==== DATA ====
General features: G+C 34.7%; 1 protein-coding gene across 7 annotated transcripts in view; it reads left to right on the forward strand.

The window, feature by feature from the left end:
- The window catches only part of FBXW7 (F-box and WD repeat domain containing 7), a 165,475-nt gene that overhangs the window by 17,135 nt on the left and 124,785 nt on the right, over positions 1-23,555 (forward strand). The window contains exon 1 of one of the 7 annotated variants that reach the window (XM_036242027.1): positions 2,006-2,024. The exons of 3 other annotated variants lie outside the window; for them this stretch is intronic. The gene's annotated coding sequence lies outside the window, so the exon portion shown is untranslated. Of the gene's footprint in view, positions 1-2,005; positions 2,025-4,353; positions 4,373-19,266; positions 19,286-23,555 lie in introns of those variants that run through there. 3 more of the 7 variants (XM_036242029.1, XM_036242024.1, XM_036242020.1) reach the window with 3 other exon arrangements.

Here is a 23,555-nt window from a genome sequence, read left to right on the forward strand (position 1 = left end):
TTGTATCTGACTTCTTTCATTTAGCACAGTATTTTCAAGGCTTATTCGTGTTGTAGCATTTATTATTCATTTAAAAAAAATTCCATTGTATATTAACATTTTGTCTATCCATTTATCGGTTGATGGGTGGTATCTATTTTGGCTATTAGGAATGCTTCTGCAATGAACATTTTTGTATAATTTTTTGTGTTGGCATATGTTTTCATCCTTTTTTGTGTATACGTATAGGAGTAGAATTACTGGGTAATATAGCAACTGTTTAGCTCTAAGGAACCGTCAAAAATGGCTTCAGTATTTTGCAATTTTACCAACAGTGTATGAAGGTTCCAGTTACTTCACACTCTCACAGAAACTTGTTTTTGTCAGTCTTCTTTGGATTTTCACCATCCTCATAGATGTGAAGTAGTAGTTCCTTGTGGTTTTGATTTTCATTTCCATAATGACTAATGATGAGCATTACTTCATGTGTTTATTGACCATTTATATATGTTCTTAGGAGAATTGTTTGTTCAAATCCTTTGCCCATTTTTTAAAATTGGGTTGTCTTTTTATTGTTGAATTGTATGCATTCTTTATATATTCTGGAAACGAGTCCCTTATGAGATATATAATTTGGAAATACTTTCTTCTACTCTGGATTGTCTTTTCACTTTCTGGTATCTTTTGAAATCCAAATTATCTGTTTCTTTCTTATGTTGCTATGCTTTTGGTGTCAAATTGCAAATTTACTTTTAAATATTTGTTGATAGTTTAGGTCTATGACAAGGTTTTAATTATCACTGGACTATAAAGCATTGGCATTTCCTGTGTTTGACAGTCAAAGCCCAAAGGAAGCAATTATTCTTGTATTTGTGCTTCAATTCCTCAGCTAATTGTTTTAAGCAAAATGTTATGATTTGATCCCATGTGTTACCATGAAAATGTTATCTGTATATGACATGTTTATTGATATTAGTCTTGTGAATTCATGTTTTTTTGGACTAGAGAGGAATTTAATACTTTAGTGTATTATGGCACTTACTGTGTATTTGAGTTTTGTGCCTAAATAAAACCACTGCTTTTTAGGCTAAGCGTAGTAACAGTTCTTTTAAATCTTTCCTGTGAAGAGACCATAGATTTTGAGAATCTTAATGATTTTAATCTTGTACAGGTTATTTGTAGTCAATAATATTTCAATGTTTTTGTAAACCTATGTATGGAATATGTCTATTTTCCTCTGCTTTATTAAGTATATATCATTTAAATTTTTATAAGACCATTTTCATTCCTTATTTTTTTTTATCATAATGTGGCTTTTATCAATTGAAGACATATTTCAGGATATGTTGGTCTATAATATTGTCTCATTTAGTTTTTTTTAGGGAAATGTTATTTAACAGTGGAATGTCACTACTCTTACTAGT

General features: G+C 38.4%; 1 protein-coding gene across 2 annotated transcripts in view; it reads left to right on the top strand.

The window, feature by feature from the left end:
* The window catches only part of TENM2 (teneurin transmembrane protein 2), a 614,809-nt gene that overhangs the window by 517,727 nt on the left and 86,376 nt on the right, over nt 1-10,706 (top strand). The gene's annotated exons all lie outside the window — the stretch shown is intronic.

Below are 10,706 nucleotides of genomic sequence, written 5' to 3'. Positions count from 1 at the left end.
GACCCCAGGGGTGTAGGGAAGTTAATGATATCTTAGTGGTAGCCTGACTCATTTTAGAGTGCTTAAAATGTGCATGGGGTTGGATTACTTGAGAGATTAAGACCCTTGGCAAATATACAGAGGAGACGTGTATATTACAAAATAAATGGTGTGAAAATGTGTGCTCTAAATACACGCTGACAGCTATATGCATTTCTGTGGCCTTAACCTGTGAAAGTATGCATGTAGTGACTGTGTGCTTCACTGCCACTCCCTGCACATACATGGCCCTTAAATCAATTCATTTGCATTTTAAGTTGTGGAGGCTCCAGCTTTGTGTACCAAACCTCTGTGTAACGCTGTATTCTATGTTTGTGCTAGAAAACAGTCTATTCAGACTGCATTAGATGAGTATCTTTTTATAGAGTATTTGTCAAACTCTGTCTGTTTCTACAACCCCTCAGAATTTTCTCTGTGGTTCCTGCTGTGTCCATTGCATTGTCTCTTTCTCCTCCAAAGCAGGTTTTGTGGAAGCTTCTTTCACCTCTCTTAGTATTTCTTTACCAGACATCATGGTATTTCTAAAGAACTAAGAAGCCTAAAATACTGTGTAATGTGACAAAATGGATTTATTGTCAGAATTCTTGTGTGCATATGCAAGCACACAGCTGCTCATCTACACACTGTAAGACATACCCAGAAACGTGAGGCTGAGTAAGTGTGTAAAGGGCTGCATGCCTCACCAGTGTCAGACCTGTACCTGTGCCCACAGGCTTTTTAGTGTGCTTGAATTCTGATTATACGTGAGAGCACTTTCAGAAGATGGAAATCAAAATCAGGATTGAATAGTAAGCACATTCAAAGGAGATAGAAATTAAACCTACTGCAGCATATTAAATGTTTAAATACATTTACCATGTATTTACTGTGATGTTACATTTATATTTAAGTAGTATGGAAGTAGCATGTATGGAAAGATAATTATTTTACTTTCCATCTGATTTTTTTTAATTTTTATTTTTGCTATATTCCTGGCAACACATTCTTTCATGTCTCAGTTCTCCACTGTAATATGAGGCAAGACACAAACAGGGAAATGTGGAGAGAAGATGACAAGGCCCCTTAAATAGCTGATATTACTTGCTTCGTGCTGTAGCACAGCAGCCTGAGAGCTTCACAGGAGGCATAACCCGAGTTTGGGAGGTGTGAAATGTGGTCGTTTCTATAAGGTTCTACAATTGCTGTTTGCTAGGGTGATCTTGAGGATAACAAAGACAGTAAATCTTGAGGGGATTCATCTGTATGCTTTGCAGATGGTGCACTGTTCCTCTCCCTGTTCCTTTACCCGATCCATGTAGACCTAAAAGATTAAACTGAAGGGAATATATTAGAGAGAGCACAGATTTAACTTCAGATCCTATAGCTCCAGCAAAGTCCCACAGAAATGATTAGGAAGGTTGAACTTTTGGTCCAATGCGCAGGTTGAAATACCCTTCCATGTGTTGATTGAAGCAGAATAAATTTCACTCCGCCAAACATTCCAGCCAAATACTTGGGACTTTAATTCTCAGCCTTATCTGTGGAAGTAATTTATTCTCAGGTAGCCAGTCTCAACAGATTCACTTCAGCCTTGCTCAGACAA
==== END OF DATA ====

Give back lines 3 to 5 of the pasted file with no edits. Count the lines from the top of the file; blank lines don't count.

- The window catches only part of FBXW7 (F-box and WD repeat domain containing 7), a 165,475-nt gene that overhangs the window by 17,135 nt on the left and 124,785 nt on the right, over positions 1-23,555 (forward strand). The window contains exon 1 of one of the 7 annotated variants that reach the window (XM_036242027.1): positions 2,006-2,024. The exons of 3 other annotated variants lie outside the window; for them this stretch is intronic. The gene's annotated coding sequence lies outside the window, so the exon portion shown is untranslated. Of the gene's footprint in view, positions 1-2,005; positions 2,025-4,353; positions 4,373-19,266; positions 19,286-23,555 lie in introns of those variants that run through there. 3 more of the 7 variants (XM_036242029.1, XM_036242024.1, XM_036242020.1) reach the window with 3 other exon arrangements.

Here is a 23,555-nt window from a genome sequence, read left to right on the forward strand (position 1 = left end):
TTGTATCTGACTTCTTTCATTTAGCACAGTATTTTCAAGGCTTATTCGTGTTGTAGCATTTATTATTCATTTAAAAAAAATTCCATTGTATATTAACATTTTGTCTATCCATTTATCGGTTGATGGGTGGTATCTATTTTGGCTATTAGGAATGCTTCTGCAATGAACATTTTTGTATAATTTTTTGTGTTGGCATATGTTTTCATCCTTTTTTGTGTATACGTATAGGAGTAGAATTACTGGGTAATATAGCAACTGTTTAGCTCTAAGGAACCGTCAAAAATGGCTTCAGTATTTTGCAATTTTACCAACAGTGTATGAAGGTTCCAGTTACTTCACACTCTCACAGAAACTTGTTTTTGTCAGTCTTCTTTGGATTTTCACCATCCTCATAGATGTGAAGTAGTAGTTCCTTGTGGTTTTGATTTTCATTTCCATAATGACTAATGATGAGCATTACTTCATGTGTTTATTGACCATTTATATATGTTCTTAGGAGAATTGTTTGTTCAAATCCTTTGCCCATTTTTTAAAATTGGGTTGTCTTTTTATTGTTGAATTGTATGCATTCTTTATATATTCTGGAAACGAGTCCCTTATGAGATATATAATTTGGAAATACTTTCTTCTACTCTGGATTGTCTTTTCACTTTCTGGTATCTTTTGAAATCCAAATTATCTGTTTCTTTCTTATGTTGCTATGCTTTTGGTGTCAAATTGCAAATTTACTTTTAAATATTTGTTGATAGTTTAGGTCTATGACAAGGTTTTAATTATCACTGGACTATAAAGCATTGGCATTTCCTGTGTTTGACAGTCAAAGCCCAAAGGAAGCAATTATTCTTGTATTTGTGCTTCAATTCCTCAGCTAATTGTTTTAAGCAAAATGTTATGATTTGATCCCATGTGTTACCATGAAAATGTTATCTGTATATGACATGTTTATTGATATTAGTCTTGTGAATTCATGTTTTTTTGGACTAGAGAGGAATTTAATACTTTAGTGTATTATGGCACTTACTGTGTATTTGAGTTTTGTGCCTAAATAAAACCACTGCTTTTTAGGCTAAGCGTAGTAACAGTTCTTTTAAATCTTTCCTGTGAAGAGACCATAGATTTTGAGAATCTTAATGATTTTAATCTTGTACAGGTTATTTGTAGTCAATAATATTTCAATGTTTTTGTAAACCTATGTATGGAATATGTCTATTTTCCTCTGCTTTATTAAGTATATATCATTTAAATTTTTATAAGACCATTTTCATTCCTTATTTTTTTTTATCATAATGTGGCTTTTATCAATTGAAGACATATTTCAGGATATGTTGGTCTATAATATTGTCTCATTTAGTTTTTTTTAGGGAAATGTTATTTAACAGTGGAATGTCACTACTCTTACTAGT